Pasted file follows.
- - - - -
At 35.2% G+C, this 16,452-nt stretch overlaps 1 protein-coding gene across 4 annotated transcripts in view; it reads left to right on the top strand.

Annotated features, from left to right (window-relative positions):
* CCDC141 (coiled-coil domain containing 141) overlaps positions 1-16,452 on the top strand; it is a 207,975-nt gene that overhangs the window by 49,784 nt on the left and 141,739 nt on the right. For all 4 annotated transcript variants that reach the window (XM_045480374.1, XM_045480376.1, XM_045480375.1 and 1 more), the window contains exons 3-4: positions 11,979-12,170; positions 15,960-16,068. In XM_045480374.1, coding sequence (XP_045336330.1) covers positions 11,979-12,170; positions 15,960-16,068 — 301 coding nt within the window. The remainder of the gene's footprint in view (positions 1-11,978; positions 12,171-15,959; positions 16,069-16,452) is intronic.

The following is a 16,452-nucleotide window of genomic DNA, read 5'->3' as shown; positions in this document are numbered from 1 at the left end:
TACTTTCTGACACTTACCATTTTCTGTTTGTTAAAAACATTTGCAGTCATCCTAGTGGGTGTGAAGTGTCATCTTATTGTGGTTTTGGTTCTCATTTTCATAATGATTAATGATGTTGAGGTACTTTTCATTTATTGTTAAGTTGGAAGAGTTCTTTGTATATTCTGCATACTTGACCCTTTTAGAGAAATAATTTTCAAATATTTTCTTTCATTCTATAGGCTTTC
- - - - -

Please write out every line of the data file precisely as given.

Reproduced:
At 35.2% G+C, this 16,452-nt stretch overlaps 1 protein-coding gene across 4 annotated transcripts in view; it reads left to right on the top strand.

Annotated features, from left to right (window-relative positions):
* CCDC141 (coiled-coil domain containing 141) overlaps positions 1-16,452 on the top strand; it is a 207,975-nt gene that overhangs the window by 49,784 nt on the left and 141,739 nt on the right. For all 4 annotated transcript variants that reach the window (XM_045480374.1, XM_045480376.1, XM_045480375.1 and 1 more), the window contains exons 3-4: positions 11,979-12,170; positions 15,960-16,068. In XM_045480374.1, coding sequence (XP_045336330.1) covers positions 11,979-12,170; positions 15,960-16,068 — 301 coding nt within the window. The remainder of the gene's footprint in view (positions 1-11,978; positions 12,171-15,959; positions 16,069-16,452) is intronic.

The following is a 16,452-nucleotide window of genomic DNA, read 5'->3' as shown; positions in this document are numbered from 1 at the left end:
TACTTTCTGACACTTACCATTTTCTGTTTGTTAAAAACATTTGCAGTCATCCTAGTGGGTGTGAAGTGTCATCTTATTGTGGTTTTGGTTCTCATTTTCATAATGATTAATGATGTTGAGGTACTTTTCATTTATTGTTAAGTTGGAAGAGTTCTTTGTATATTCTGCATACTTGACCCTTTTAGAGAAATAATTTTCAAATATTTTCTTTCATTCTATAGGCTTTC